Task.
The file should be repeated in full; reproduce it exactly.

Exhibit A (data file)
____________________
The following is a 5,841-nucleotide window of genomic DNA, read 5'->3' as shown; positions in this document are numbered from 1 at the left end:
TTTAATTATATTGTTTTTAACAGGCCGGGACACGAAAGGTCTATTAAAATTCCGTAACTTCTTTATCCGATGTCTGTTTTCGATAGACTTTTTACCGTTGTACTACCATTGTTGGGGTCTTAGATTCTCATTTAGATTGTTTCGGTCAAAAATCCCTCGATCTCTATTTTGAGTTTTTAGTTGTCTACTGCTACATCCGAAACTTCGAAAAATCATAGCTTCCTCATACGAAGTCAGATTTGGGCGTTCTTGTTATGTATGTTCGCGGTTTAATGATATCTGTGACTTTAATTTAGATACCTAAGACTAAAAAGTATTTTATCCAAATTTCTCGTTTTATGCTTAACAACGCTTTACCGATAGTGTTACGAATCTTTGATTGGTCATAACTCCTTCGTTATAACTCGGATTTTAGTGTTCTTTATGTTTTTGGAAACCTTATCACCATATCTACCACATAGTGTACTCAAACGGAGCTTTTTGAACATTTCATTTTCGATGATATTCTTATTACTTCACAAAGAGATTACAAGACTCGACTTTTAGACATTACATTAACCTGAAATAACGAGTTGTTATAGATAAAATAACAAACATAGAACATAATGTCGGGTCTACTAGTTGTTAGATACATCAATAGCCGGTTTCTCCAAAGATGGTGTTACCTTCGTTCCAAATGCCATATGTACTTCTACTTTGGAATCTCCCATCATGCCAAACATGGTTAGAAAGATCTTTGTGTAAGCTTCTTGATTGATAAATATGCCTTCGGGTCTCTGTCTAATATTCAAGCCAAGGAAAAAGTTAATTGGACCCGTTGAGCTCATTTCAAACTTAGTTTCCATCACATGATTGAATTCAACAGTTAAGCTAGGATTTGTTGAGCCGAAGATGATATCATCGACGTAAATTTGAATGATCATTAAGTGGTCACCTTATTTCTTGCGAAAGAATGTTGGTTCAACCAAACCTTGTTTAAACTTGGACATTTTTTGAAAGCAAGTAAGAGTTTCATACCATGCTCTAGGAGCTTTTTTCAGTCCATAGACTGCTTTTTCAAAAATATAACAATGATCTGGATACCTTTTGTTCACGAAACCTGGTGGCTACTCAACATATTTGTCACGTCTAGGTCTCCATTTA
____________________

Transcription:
The following is a 5,841-nucleotide window of genomic DNA, read 5'->3' as shown; positions in this document are numbered from 1 at the left end:
TTTAATTATATTGTTTTTAACAGGCCGGGACACGAAAGGTCTATTAAAATTCCGTAACTTCTTTATCCGATGTCTGTTTTCGATAGACTTTTTACCGTTGTACTACCATTGTTGGGGTCTTAGATTCTCATTTAGATTGTTTCGGTCAAAAATCCCTCGATCTCTATTTTGAGTTTTTAGTTGTCTACTGCTACATCCGAAACTTCGAAAAATCATAGCTTCCTCATACGAAGTCAGATTTGGGCGTTCTTGTTATGTATGTTCGCGGTTTAATGATATCTGTGACTTTAATTTAGATACCTAAGACTAAAAAGTATTTTATCCAAATTTCTCGTTTTATGCTTAACAACGCTTTACCGATAGTGTTACGAATCTTTGATTGGTCATAACTCCTTCGTTATAACTCGGATTTTAGTGTTCTTTATGTTTTTGGAAACCTTATCACCATATCTACCACATAGTGTACTCAAACGGAGCTTTTTGAACATTTCATTTTCGATGATATTCTTATTACTTCACAAAGAGATTACAAGACTCGACTTTTAGACATTACATTAACCTGAAATAACGAGTTGTTATAGATAAAATAACAAACATAGAACATAATGTCGGGTCTACTAGTTGTTAGATACATCAATAGCCGGTTTCTCCAAAGATGGTGTTACCTTCGTTCCAAATGCCATATGTACTTCTACTTTGGAATCTCCCATCATGCCAAACATGGTTAGAAAGATCTTTGTGTAAGCTTCTTGATTGATAAATATGCCTTCGGGTCTCTGTCTAATATTCAAGCCAAGGAAAAAGTTAATTGGACCCGTTGAGCTCATTTCAAACTTAGTTTCCATCACATGATTGAATTCAACAGTTAAGCTAGGATTTGTTGAGCCGAAGATGATATCATCGACGTAAATTTGAATGATCATTAAGTGGTCACCTTATTTCTTGCGAAAGAATGTTGGTTCAACCAAACCTTGTTTAAACTTGGACATTTTTTGAAAGCAAGTAAGAGTTTCATACCATGCTCTAGGAGCTTTTTTCAGTCCATAGACTGCTTTTTCAAAAATATAACAATGATCTGGATACCTTTTGTTCACGAAACCTGGTGGCTACTCAACATATTTGTCACGTCTAGGTCTCCATTTA